Planning to Visit a Tasting Room? 5 Tips for a Great Winery Experience

Touring wine country and visiting wineries is a memorable way to spend an afternoon—or a whole vacation, for that matter! The vistas, relaxed pace, and friends or family you’re with create an enjoyable experience, even before your first wine.

The moment you approach a tasting room bar, it’s time to get a little more serious. That’s because you visited the tasting room to sip, savor, contemplate and learn, not just drink. That balance of simultaneously evaluating and having fun takes some practice.

Seven Hills Winery tasting room
Seven Hills Winery tasting room (Walla Walla, WA)

To make the most of your tasting experience, you’ll need the following: a clear nose, clean palate and clear mind.

In fairness to the wine, your ability to smell and taste it should not be compromised. This means you shouldn’t wear a strong perfume or cologne that will interfere with the aroma of wine. Secondly, a clean palate means not having residue of a flavorful food, beverage or candy in your mouth. Even a sip of beer or spirit prior to tasting will make a wine seem awkward. Finally, and perhaps most important, is your mood. If your mind isn’t distraction free, you might miss the subtle complexity of aromas.

With the above “ground rules” in mind, here are five quick tips to getting more out of your tasting room experience:

1. Apply your senses of sight, smell and touch — in that order

Never taste a wine without first observing its color, clarity and intensity. It’s all part of registering a grape varietal’s physical characteristics in your mental database of wine. You’ll do the same for aroma and flavor, which will help you identify faulty wines.

Bear in mind that color changes differently in white wines than they do in red wines as they age. If you see a deep gold in a white wine, for example, it can indicate either old age or oxidation (a flaw). Therefore, most young white wines are more straw yellow than gold. In contrast, a red wine loses color intensity over time and eventually takes on a brown tinge around the rim. A young red wine with a tint of brown likely indicates oxidation.

Take a few sniffs of the wine before swirling your glass, then again after swirling to help mix the wine with air. The difference can be jarring in some wines, which show off their best fragrance (or “nose”) after aeration. After smelling the wine, think what that comes to mind from the aroma. Your impressions can range from the obvious — such as berries — to the unexpected or bizarre — such as vegetables, herbs, spices, animal, damp basement or wet cardboard! Positive or negative, all impressions are open for discussion.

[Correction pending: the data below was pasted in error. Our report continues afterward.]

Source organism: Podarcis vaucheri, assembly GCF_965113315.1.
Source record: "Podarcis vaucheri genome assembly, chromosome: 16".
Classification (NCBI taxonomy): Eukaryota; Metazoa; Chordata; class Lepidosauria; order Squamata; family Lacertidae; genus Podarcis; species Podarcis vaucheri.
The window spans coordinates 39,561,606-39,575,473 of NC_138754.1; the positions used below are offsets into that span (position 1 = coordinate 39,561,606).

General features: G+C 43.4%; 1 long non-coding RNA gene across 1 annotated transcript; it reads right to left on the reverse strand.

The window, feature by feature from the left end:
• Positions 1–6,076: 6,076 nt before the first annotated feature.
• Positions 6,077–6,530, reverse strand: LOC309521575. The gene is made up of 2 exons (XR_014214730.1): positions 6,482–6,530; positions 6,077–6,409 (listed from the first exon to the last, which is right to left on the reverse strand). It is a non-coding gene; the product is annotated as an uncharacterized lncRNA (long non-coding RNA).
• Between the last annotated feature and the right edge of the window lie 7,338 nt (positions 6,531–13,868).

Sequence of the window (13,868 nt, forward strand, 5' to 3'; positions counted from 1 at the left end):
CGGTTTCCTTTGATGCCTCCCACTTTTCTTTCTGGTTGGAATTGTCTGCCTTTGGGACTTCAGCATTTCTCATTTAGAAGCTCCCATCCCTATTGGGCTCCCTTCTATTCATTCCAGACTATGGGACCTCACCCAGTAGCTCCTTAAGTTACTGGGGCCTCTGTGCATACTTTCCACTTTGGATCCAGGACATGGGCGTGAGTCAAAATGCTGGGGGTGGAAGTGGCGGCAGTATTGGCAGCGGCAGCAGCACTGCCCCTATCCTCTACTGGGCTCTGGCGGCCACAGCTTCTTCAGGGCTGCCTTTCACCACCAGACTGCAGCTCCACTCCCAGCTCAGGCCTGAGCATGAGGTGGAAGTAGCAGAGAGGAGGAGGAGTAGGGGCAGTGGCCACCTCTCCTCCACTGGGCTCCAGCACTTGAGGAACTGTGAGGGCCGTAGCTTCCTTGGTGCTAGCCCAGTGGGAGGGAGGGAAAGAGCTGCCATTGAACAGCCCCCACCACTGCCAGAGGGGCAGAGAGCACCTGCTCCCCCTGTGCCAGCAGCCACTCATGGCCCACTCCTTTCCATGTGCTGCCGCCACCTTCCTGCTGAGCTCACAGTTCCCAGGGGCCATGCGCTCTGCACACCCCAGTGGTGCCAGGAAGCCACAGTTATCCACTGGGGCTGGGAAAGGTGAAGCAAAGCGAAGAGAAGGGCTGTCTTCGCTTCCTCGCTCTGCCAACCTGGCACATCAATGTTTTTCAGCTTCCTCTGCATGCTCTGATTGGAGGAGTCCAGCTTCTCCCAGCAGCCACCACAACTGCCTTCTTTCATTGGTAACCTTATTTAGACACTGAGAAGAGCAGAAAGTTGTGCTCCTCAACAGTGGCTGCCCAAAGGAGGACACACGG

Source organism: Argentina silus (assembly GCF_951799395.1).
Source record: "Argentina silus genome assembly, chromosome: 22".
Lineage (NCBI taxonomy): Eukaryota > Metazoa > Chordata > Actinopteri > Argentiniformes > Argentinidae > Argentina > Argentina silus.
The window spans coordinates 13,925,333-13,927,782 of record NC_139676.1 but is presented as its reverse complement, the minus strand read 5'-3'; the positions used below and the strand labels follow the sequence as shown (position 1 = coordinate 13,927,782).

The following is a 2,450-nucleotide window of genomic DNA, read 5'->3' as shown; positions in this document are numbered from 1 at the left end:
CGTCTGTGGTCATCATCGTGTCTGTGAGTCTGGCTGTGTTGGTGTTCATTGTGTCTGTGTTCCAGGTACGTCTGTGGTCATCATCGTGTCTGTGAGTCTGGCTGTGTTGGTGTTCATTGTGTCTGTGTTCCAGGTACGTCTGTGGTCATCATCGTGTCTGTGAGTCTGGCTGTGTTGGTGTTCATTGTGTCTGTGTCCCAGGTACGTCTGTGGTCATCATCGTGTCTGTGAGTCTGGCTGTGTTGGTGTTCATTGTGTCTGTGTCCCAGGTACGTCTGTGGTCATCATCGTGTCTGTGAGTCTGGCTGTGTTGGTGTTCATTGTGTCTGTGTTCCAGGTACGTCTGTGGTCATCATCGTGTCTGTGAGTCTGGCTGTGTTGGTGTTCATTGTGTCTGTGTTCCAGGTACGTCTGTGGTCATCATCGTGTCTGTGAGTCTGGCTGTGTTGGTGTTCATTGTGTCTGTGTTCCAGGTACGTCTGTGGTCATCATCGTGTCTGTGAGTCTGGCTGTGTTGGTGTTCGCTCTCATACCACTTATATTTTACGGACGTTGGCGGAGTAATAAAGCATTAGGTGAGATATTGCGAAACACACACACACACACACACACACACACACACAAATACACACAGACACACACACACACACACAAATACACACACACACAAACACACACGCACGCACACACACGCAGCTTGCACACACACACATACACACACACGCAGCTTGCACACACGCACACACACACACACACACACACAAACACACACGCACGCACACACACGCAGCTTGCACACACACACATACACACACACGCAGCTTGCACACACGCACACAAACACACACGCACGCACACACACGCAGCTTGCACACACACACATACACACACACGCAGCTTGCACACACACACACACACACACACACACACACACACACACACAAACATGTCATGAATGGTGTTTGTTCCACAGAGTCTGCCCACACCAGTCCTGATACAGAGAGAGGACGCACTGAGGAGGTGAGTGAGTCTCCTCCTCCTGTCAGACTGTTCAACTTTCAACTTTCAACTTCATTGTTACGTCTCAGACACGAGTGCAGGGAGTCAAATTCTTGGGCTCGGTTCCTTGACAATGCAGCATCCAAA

Before your first sip, categorize the texture and weight of the wine. Often referred to as “mouthfeel,” your evaluation of this characteristic leads to tip number two.

Laurel Glen Vineyard
Laurel Glen Vineyard tasting room (Sonoma, CA)

2. Think of milk weights

The common three milk categories of non-fat, low-fat and whole create three different weights on the palate: non-fat skim milk tends to have a thin, almost watery feel in the mouth while whole milk can feel rounder, creamy and heavy. Somewhere in the middle is low-fat milk with a medium-body feel.

Think of wine weight and body the same way: If it feels thin and crisp, call it light-bodied; Tastes heavy, like a blanket around the palate? Call it full-bodied. Most wines fall in the middle, appropriately identified as medium-bodied wines.

3.  Remember that a big nose does not portend a big body

Even a wine that has little to offer aromatically can be bold. Some wines with a faint “nose” can be misleading and still pack a punch. Similarly, a wine that shows off with a bold, fragrant nose might wimp out with weak or mild impact in the mouth. Walk through all steps of the tasting process to understand the true personality of each wine.

4. Don’t read the tasting notes first

You’ll most likely be offered a sheet showing the list of wines pouring that day, which will include descriptions of each wine and lists the aromas and flavors you’re supposed to smell and taste.

If you read the tasting notes before you taste, you’re taking a bit of fun out of the discovery process. Instead of being told what to taste, explore each wine and try to recognize the flavors. After you are certain of the wine, check your finds against the winemaker notes for an intriguing comparison, or discuss what you experienced with the tasting room manager.

Freeman Vineyard and Winery tasting room in the wine cave
Freeman Vineyard & Winery tasting room is in their wine cave (Russian River, CA)

5. Decide which wines to bring home

When you taste many wines, at the end of the day it may not be so easy to decide how much you like or dislike a wine.

A good way to be discriminating in your wine opinions is to make your judgment based upon whether you would recommend a particular wine to friends. Would you post your favorable impression online? Keeping this rule in mind will help you reserve the most impressionable wines for the winners of the day.

What else would you recommend to improve your wine tasting experience?

About the author: Wine columnist and Certified Specialist in Wine, Len Napolitano is the author of “Nose, Legs, Body! Know Wine Like The Back of Your Hand.” His seven-time award-winning book answers 50 popular questions about wine for the beginner. It is available on

Tasting room photography by Alexa Chipman.

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